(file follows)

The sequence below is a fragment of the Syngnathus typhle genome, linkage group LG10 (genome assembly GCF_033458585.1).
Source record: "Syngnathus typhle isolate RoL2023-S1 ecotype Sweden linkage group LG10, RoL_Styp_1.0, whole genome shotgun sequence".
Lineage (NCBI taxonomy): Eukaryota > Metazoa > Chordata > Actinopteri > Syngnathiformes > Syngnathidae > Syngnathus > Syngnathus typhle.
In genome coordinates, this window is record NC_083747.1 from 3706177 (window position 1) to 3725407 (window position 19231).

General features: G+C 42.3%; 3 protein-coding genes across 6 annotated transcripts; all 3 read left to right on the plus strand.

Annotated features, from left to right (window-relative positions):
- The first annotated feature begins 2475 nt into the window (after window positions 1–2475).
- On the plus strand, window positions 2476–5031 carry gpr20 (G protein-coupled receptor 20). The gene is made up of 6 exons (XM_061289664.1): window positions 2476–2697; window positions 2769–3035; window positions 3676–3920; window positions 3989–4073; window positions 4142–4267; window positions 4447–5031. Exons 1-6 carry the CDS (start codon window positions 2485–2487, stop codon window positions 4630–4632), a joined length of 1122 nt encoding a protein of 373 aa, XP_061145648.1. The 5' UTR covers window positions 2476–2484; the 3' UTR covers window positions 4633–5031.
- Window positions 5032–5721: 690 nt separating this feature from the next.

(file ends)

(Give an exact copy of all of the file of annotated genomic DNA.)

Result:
The sequence below is a fragment of the Syngnathus typhle genome, linkage group LG10 (genome assembly GCF_033458585.1).
Source record: "Syngnathus typhle isolate RoL2023-S1 ecotype Sweden linkage group LG10, RoL_Styp_1.0, whole genome shotgun sequence".
Lineage (NCBI taxonomy): Eukaryota > Metazoa > Chordata > Actinopteri > Syngnathiformes > Syngnathidae > Syngnathus > Syngnathus typhle.
In genome coordinates, this window is record NC_083747.1 from 3706177 (window position 1) to 3725407 (window position 19231).

General features: G+C 42.3%; 3 protein-coding genes across 6 annotated transcripts; all 3 read left to right on the plus strand.

Annotated features, from left to right (window-relative positions):
- The first annotated feature begins 2475 nt into the window (after window positions 1–2475).
- On the plus strand, window positions 2476–5031 carry gpr20 (G protein-coupled receptor 20). The gene is made up of 6 exons (XM_061289664.1): window positions 2476–2697; window positions 2769–3035; window positions 3676–3920; window positions 3989–4073; window positions 4142–4267; window positions 4447–5031. Exons 1-6 carry the CDS (start codon window positions 2485–2487, stop codon window positions 4630–4632), a joined length of 1122 nt encoding a protein of 373 aa, XP_061145648.1. The 5' UTR covers window positions 2476–2484; the 3' UTR covers window positions 4633–5031.
- Window positions 5032–5721: 690 nt separating this feature from the next.